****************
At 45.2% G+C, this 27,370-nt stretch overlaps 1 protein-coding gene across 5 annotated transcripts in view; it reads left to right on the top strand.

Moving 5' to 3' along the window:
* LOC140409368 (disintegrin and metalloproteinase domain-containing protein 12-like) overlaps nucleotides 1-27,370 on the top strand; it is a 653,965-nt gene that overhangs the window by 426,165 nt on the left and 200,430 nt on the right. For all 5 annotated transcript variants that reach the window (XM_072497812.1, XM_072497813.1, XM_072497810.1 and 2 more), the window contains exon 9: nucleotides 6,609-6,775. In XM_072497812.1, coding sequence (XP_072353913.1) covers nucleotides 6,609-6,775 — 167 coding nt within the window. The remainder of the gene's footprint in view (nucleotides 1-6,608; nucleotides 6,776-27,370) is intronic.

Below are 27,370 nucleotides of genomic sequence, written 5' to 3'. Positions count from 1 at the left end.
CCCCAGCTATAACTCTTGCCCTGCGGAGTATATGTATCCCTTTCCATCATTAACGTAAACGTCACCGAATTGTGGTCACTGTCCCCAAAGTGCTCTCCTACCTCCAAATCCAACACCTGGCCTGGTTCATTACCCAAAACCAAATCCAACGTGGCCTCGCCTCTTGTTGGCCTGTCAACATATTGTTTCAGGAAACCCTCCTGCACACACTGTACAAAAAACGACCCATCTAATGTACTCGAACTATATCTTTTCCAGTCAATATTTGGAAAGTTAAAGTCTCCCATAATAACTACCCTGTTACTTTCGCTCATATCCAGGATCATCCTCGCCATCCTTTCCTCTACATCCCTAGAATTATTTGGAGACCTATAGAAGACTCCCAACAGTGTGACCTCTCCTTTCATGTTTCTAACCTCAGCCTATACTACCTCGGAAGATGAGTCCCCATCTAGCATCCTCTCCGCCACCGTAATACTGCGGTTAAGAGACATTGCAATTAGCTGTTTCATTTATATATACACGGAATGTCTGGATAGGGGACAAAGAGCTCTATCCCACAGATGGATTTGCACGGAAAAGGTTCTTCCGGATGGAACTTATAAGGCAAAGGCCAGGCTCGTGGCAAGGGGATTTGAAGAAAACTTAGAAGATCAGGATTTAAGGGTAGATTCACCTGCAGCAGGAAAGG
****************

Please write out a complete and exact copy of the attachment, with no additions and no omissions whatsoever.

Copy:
At 45.2% G+C, this 27,370-nt stretch overlaps 1 protein-coding gene across 5 annotated transcripts in view; it reads left to right on the top strand.

Moving 5' to 3' along the window:
* LOC140409368 (disintegrin and metalloproteinase domain-containing protein 12-like) overlaps nucleotides 1-27,370 on the top strand; it is a 653,965-nt gene that overhangs the window by 426,165 nt on the left and 200,430 nt on the right. For all 5 annotated transcript variants that reach the window (XM_072497812.1, XM_072497813.1, XM_072497810.1 and 2 more), the window contains exon 9: nucleotides 6,609-6,775. In XM_072497812.1, coding sequence (XP_072353913.1) covers nucleotides 6,609-6,775 — 167 coding nt within the window. The remainder of the gene's footprint in view (nucleotides 1-6,608; nucleotides 6,776-27,370) is intronic.

Below are 27,370 nucleotides of genomic sequence, written 5' to 3'. Positions count from 1 at the left end.
CCCCAGCTATAACTCTTGCCCTGCGGAGTATATGTATCCCTTTCCATCATTAACGTAAACGTCACCGAATTGTGGTCACTGTCCCCAAAGTGCTCTCCTACCTCCAAATCCAACACCTGGCCTGGTTCATTACCCAAAACCAAATCCAACGTGGCCTCGCCTCTTGTTGGCCTGTCAACATATTGTTTCAGGAAACCCTCCTGCACACACTGTACAAAAAACGACCCATCTAATGTACTCGAACTATATCTTTTCCAGTCAATATTTGGAAAGTTAAAGTCTCCCATAATAACTACCCTGTTACTTTCGCTCATATCCAGGATCATCCTCGCCATCCTTTCCTCTACATCCCTAGAATTATTTGGAGACCTATAGAAGACTCCCAACAGTGTGACCTCTCCTTTCATGTTTCTAACCTCAGCCTATACTACCTCGGAAGATGAGTCCCCATCTAGCATCCTCTCCGCCACCGTAATACTGCGGTTAAGAGACATTGCAATTAGCTGTTTCATTTATATATACACGGAATGTCTGGATAGGGGACAAAGAGCTCTATCCCACAGATGGATTTGCACGGAAAAGGTTCTTCCGGATGGAACTTATAAGGCAAAGGCCAGGCTCGTGGCAAGGGGATTTGAAGAAAACTTAGAAGATCAGGATTTAAGGGTAGATTCACCTGCAGCAGGAAAGG